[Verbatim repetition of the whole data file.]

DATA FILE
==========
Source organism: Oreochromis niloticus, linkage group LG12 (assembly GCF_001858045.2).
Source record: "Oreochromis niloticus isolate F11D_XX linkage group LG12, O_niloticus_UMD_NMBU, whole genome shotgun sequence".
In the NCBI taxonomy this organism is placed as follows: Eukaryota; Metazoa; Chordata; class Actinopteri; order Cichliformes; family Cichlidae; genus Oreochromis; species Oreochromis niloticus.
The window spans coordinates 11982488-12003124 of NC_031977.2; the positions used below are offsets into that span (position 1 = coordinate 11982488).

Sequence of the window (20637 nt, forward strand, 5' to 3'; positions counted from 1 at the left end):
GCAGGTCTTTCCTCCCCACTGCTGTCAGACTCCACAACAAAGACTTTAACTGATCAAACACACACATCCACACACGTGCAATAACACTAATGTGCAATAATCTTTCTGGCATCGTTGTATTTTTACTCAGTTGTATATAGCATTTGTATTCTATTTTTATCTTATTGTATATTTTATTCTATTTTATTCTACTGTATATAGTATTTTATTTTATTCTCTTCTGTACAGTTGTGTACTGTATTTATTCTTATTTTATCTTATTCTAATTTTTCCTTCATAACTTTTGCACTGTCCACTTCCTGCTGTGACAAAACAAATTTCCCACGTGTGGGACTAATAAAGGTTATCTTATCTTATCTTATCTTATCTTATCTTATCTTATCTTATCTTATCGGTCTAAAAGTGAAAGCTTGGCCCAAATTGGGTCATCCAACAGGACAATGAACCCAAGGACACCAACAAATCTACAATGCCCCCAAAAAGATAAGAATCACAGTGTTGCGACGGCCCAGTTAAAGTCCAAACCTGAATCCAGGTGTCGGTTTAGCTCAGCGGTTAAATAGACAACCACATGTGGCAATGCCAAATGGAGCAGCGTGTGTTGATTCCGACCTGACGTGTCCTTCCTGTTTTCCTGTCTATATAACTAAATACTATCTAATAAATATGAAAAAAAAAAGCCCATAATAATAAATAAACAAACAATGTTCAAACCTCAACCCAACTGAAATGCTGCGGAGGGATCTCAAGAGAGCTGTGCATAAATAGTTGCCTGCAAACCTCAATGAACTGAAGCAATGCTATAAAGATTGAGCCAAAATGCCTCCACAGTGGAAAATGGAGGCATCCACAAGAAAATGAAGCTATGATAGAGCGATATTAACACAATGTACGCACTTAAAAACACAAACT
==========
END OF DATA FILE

Source organism: Oreochromis niloticus, linkage group LG12 (assembly GCF_001858045.2).
Source record: "Oreochromis niloticus isolate F11D_XX linkage group LG12, O_niloticus_UMD_NMBU, whole genome shotgun sequence".
In the NCBI taxonomy this organism is placed as follows: Eukaryota; Metazoa; Chordata; class Actinopteri; order Cichliformes; family Cichlidae; genus Oreochromis; species Oreochromis niloticus.
The window spans coordinates 11982488-12003124 of NC_031977.2; the positions used below are offsets into that span (position 1 = coordinate 11982488).

Sequence of the window (20637 nt, forward strand, 5' to 3'; positions counted from 1 at the left end):
GCAGGTCTTTCCTCCCCACTGCTGTCAGACTCCACAACAAAGACTTTAACTGATCAAACACACACATCCACACACGTGCAATAACACTAATGTGCAATAATCTTTCTGGCATCGTTGTATTTTTACTCAGTTGTATATAGCATTTGTATTCTATTTTTATCTTATTGTATATTTTATTCTATTTTATTCTACTGTATATAGTATTTTATTTTATTCTCTTCTGTACAGTTGTGTACTGTATTTATTCTTATTTTATCTTATTCTAATTTTTCCTTCATAACTTTTGCACTGTCCACTTCCTGCTGTGACAAAACAAATTTCCCACGTGTGGGACTAATAAAGGTTATCTTATCTTATCTTATCTTATCTTATCTTATCTTATCTTATCTTATCGGTCTAAAAGTGAAAGCTTGGCCCAAATTGGGTCATCCAACAGGACAATGAACCCAAGGACACCAACAAATCTACAATGCCCCCAAAAAGATAAGAATCACAGTGTTGCGACGGCCCAGTTAAAGTCCAAACCTGAATCCAGGTGTCGGTTTAGCTCAGCGGTTAAATAGACAACCACATGTGGCAATGCCAAATGGAGCAGCGTGTGTTGATTCCGACCTGACGTGTCCTTCCTGTTTTCCTGTCTATATAACTAAATACTATCTAATAAATATGAAAAAAAAAAGCCCATAATAATAAATAAACAAACAATGTTCAAACCTCAACCCAACTGAAATGCTGCGGAGGGATCTCAAGAGAGCTGTGCATAAATAGTTGCCTGCAAACCTCAATGAACTGAAGCAATGCTATAAAGATTGAGCCAAAATGCCTCCACAGTGGAAAATGGAGGCATCCACAAGAAAATGAAGCTATGATAGAGCGATATTAACACAATGTACGCACTTAAAAACACAAACT